An email is the perfect method for telling somebody you can't go to a business meeting or presentation that you've been invited to or already accepted an invitation to attend. The problem is, if you don't write it well, it can cause you problems.
But if you know both what to say and how to say it, you can write an effective email which not only reduces how annoyed the person will be with you, but will also stop them trying to change your mind and get you to go.
In the below exercise, you'll learn how to write your own emails to tell people you can't attend a meeting or an event. Through reading the three different email examples in the exercise and doing the test at the end, you'll learn not only effective things you can write in your own emails to get out of going to a meeting or an event, but also English phrases/vocabulary to make your emails both professional and polite.
Before you do this exercise, I would recommend that you read my article on 'excuses to not attend a meeting'. This explains what type of excuses to use and (more importantly) when and when not you should use them.
Examples & Exercise: Can't attend a meeting emails
Read the following three short emails where the writer is informing the person they can't attend/go to a business meeting. Two are written in a formal style and one in a less formal style. One of the emails is turning down (not accepting) an invitation to a meeting, whilst the other two are informing someone they can't attend after they have accepted an invitation.
You will be tested in the quiz that follows on the words/phrases that are in bold. So, from the context try to guess what both the meaning and the purpose/use of these words/phrases are.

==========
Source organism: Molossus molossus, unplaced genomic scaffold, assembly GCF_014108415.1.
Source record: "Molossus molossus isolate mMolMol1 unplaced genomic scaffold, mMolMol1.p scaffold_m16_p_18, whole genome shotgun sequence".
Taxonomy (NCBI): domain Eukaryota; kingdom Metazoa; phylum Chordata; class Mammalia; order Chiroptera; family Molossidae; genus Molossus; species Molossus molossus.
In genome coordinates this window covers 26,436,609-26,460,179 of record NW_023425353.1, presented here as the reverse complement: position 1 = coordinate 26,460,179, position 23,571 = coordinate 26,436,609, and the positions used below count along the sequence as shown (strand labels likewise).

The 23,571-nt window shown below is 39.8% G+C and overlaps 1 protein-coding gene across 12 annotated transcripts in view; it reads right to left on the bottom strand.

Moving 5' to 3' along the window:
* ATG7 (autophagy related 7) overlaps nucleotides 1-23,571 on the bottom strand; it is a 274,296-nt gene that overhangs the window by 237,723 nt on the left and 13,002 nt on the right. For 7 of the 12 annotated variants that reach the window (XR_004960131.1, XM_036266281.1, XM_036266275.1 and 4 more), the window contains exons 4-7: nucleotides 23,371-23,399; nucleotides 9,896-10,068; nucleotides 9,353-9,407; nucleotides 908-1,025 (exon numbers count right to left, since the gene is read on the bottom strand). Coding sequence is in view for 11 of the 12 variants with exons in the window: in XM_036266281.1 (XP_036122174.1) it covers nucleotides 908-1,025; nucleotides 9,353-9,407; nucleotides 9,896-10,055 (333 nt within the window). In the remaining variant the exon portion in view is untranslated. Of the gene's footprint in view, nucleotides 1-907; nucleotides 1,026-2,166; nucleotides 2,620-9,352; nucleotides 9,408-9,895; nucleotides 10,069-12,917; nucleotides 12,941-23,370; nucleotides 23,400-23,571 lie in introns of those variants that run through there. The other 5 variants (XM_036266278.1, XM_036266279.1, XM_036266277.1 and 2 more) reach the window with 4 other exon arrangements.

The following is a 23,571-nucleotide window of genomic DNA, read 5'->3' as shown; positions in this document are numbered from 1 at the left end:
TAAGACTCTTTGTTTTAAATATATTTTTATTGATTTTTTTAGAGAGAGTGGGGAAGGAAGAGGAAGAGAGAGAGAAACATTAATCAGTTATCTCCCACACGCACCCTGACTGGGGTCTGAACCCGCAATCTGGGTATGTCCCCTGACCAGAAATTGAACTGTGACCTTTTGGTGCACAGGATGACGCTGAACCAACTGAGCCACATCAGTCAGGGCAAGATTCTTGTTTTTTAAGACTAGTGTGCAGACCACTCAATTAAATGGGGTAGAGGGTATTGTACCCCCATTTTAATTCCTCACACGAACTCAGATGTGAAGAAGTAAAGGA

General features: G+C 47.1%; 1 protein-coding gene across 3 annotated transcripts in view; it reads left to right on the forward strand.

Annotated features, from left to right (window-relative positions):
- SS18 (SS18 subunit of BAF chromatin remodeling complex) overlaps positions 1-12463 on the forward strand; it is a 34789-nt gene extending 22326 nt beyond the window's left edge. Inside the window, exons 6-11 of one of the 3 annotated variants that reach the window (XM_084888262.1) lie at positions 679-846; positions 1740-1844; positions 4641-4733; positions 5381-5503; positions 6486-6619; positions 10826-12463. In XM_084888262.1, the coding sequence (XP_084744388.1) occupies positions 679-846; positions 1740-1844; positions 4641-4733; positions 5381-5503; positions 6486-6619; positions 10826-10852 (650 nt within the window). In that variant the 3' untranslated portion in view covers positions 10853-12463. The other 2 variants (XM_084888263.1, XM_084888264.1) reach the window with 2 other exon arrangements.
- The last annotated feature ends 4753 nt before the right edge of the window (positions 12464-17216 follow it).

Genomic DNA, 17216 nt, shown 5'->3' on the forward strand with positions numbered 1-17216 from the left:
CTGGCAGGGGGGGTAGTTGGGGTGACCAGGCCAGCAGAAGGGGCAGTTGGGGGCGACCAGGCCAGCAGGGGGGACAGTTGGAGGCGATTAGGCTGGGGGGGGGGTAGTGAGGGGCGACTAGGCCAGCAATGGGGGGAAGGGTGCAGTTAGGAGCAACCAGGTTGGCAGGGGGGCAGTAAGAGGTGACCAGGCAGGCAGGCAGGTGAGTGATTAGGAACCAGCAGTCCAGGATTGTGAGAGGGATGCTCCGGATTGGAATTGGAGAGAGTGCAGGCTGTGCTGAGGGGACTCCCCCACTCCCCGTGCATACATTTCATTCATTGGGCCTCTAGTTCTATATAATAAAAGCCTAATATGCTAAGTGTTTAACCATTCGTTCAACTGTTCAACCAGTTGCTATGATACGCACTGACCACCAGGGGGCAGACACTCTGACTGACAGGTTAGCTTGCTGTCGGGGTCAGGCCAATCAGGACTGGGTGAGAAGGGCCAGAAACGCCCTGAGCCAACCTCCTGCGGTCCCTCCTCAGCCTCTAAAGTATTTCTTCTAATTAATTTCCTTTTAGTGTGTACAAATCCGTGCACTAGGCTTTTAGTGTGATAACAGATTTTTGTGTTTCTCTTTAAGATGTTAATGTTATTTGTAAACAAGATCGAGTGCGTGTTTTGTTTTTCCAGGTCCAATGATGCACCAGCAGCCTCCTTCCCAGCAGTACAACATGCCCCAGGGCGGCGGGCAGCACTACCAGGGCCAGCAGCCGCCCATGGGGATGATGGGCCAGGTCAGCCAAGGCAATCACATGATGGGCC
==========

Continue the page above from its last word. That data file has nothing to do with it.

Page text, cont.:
Dear Mr Smith,
Thank you for the invitation to the review meeting on the 12 July. Unfortunately, due to a prior commitment that I am unable to change, I will not be able to attend the meeting.
If you have any questions, please do not hesitate to contact me on my mobile, 6902341899.
I apologise for any inconvenience this may cause.
I hope that everything's going well over there?
I'm afraid that I can't make tomorrow's meeting. Something very important has just come up and I'm going to be very busy tomorrow.
I'm sorry for the short notice, but I just found out this morning.
Is there any chance we can put the meeting back until Friday?
Let me know if that's OK for you.
Dear Miss Garland,
With reference to the upcoming review meeting on Thursday the 13 November, I am afraid that due to personal reasons, I will not be able to attend.
Would you object if we postponed the meeting to next week? If this is appropriate, what day would be convenient for you?
If you have any questions, please do not hesitate to contact me on my mobile, 1902341892.
Allow me to apologise for any inconvenience this may cause.
I look forward to hearing from you.
Below is a definition/description of each of the words/phrases in bold from the above text. Now choose the word/phrase from the question's selection box which you believe answers each question. Only use one word/phrase once. Click on the "Check Answers" button at the bottom of the quiz to check your answers.
When the answer is correct, two icons will appear next to the question. The first is an Additional Information Icon "". Click on this for extra information on the word/phrase and for a translation. The second is a Pronunciation Icon "". Click on this to listen to the pronunciation of the word/phrase and to do a pronunciation speaking test.
Now that you understand the can't attend/go to a meeting vocabulary, practice them by creating your own email in English with the new words/phrases.